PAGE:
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It was gritty and hard-hitting and it took top honors on Oscar night. William Friedkin's The French Connection is a cagey combination of documentary style, anti-Hollywood content, and commercial thrills. It's also got some terrific acting, and helped inaugurate a kind of cop movie that still hasn't been topped, 30 years later.The story is set in the middle of winter in New York City. Rude and crude narcs Jimmy 'Popeye' Doyle (Gene Hackman) and Buddy 'Cloudy' Russo (Roy Scheider) live and breathe their work. While nightclubbing during off hours Popeye becomes interested in a high-rolling diner proprietor whose attitude irks him. Slowly, they pry their way into a drug traffic deal organized by a shifty Frenchman named Charnier (Fernando Rey). Bulldogging past uncooperative elements in their own department, they pursue the smugglers and their supremely confident leader in the frozen streets of New York.
A lot has been written about how crime movies evolved from '40s hardboiled noir (The Big Sleep) into the bland but realistic "police procedurals" of the '50s (The Lineup). But a third change took place in the late '60s, when crime thrillers had become flashy and glossy, perhaps trying to equal the escapism of the Bond films. Several exceptions pointed to a desire to find a new direction: Bullitt with its TV-commercial stylishness; Point Blank's Antonioni-with-a-Gun ethic; the Tony Rome films that tried to turn Frank Sinatra into Derek Flint as an aging swinger. The pivotal picture in this argument is Don Siegel's Madigan, which had the surface feel of a television movie (especially the music) but breathed urban angst and delivered a socko violent ending.
Starting in documentaries, filmmaker William Friedkin stumbled a bit in some previous features but made his mark by pulling out all the stops for The French Connection. The cops are seen in action as if filmed by hidden cameras: they swear, bicker like schoolboys and wear their negative racial attitudes on their sleeves. Based on real cops who were advisors and actors in the film, Friedkin's Doyle and Russo live like bums and are obsessed with their work. They stake out suspected criminals, like hunters who disappear for weeks into snowy woods to track down their prey. One of the key images has Hackman and Scheider shuddering with cold in a frozen doorway, scarfing down clammy pizza, while across the street the criminals eat a choice meal in a four-star restaurant.
The French Connection's jaded attitude toward the hopelessness of law enforcement was news to moviegoers that hadn't paid attention to decades of cop movies saying the same thing, but less directly. The docu feeling is very convincing. Doyle and Russo's efforts are 98% personal initiative, while most of the cops around them just do their jobs, or in some cases, hinder one other. They're up against slick criminals who know all the tricks, and only by working practically 24 hours a day do they have a prayer of catching them.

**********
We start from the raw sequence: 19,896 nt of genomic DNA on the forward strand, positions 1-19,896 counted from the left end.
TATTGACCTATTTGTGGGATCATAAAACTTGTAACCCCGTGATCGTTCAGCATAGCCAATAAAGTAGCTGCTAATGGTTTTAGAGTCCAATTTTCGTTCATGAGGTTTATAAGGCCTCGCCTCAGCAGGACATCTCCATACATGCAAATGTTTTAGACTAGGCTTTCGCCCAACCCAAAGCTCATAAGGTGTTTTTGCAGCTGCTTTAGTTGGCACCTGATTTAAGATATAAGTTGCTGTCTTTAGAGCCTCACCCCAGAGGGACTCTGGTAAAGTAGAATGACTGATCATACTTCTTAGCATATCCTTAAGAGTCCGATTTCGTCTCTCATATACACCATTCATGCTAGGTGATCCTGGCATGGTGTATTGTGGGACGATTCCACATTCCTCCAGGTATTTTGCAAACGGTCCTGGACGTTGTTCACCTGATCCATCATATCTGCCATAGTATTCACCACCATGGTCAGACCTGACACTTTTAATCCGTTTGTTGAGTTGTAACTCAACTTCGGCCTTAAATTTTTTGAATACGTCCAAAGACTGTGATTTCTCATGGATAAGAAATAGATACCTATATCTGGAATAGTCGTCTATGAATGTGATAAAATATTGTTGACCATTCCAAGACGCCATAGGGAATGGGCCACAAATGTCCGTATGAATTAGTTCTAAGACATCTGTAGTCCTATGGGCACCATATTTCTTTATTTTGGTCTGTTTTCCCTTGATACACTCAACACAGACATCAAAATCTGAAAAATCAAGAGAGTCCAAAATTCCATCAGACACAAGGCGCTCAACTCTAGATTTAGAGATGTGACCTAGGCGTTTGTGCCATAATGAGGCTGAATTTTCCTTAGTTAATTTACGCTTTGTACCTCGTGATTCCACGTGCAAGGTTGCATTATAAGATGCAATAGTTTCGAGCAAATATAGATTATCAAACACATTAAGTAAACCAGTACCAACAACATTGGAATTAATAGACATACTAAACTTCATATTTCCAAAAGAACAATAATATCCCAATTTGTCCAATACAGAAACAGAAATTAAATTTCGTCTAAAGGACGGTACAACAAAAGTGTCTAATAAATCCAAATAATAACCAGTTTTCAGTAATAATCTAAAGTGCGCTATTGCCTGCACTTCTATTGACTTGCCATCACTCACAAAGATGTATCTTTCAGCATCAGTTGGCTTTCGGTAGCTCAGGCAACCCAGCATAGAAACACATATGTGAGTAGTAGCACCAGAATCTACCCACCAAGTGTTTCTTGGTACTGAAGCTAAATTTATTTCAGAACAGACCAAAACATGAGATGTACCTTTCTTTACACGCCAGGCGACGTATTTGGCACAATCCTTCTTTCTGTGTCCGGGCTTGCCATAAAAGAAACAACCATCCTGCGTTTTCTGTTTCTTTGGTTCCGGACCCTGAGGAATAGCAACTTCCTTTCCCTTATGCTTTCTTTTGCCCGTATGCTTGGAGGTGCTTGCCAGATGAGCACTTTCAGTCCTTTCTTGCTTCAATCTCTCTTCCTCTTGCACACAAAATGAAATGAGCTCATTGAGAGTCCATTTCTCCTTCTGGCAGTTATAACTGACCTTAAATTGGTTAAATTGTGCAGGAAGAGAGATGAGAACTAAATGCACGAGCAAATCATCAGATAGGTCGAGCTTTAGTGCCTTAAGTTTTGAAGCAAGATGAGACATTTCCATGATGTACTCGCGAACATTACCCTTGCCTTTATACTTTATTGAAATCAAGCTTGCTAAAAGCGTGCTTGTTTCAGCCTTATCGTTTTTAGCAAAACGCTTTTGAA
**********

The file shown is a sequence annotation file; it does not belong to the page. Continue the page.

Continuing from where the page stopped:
The script sketches events lightly and forces the audience to fill in the gaps, essentially treating us like adults. The usual foreshadowing, repetition of exposition and recaps are missing. By being forced to pay close attention to the intrinsically interesting material, The French Connection pulls you into its rough world. Only intermittently does Friedkin resort to bravura moments, such as Doyle's triumphantly self-satisfied roadblock on a highway bridge, that give the audience a chance to feel solidly in the picture.
Hackman's Popeye Doyle character is a great original. A borderline vigilante thug, he's been brutalized by more than his police work and appears to consort with known criminals after hours. Friedkin & co. almost, but not quite, make the film into a criticism of the Doyle character. In one very impressive scene, Doyle picks up an attractive bicyclist by misusing his authority, harassing her just as a gang thug might. The message seems to be that, to pursue crooks through cities that resemble garbage heaps, you need garbage men.
The NYC on view here is the one that stuck pretty much until the late 1990s - filthy, ugly, unpainted, grafitti'd, broken down and dangerous. This picture and the (lousy) comedy The Out-of-Towners collectively maimed the Big Apple's reputation for decades. Savant's only been there once in 1998. I loved NYC; clueless tourists like myself are treated with respect and courtesy.
Phillip D'Antoni must have laid out an edict that Friedkin's film could be anything as long as it had a knockout commercial action scene of the kind that had turned Bullitt into an event picture three seasons previous. The race between a commandeered Pontiac LeMans and an elevated train is just as harrowing as the San Francisco Grand Prix in the Steve McQueen movie, perhaps even more so with the emotionally out-of-control Doyle at the wheel. Friedkin and others claim that the scene was stolen, that Hackman and other drivers really did scream through ordinary traffic, endangering lives and causing real collisions. I'd heard this before and assumed it was good-for-box office publicity hype, but the participants back up each other's stories. On the other hand, take a look at the white car that Doyle "accidentally" collides with in the middle of the chase. It looks very much like an auto he unsuccessfully tries to flag down a couple of minutes earlier ... and therefore could very well be driven by a stunt driver.